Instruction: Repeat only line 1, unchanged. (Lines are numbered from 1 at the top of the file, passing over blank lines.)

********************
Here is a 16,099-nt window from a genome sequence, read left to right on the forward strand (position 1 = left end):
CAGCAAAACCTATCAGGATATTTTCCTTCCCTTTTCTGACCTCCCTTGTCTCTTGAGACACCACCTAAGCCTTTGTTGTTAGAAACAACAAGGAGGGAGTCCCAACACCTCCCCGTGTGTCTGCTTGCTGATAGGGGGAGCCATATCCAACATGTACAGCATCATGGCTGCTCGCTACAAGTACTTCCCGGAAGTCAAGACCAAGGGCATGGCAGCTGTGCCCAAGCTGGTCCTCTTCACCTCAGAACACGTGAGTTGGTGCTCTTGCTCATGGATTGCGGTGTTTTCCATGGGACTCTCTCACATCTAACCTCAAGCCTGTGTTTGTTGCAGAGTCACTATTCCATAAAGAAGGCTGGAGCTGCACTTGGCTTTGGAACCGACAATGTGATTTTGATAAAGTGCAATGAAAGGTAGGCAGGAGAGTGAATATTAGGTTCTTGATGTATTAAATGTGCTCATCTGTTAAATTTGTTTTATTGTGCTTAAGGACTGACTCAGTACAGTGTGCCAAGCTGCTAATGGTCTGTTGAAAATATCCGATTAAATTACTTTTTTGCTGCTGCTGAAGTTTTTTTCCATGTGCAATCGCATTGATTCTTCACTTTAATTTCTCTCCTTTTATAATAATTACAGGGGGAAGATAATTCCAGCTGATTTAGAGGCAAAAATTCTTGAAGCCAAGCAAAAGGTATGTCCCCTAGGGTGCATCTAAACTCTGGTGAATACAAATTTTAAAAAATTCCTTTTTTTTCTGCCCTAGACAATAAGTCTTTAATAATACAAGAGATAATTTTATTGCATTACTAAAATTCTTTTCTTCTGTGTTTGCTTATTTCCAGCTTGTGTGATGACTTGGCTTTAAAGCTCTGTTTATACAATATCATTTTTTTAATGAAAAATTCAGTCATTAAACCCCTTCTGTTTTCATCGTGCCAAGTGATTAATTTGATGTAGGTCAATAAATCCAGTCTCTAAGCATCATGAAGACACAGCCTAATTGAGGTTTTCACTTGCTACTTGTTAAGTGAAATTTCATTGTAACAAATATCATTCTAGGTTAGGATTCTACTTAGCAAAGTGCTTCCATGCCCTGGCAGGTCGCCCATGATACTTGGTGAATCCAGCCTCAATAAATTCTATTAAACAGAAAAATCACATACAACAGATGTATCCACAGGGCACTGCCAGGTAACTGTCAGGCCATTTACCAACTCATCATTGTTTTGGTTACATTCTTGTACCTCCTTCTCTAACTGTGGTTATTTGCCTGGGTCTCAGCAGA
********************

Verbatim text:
Here is a 16,099-nt window from a genome sequence, read left to right on the forward strand (position 1 = left end):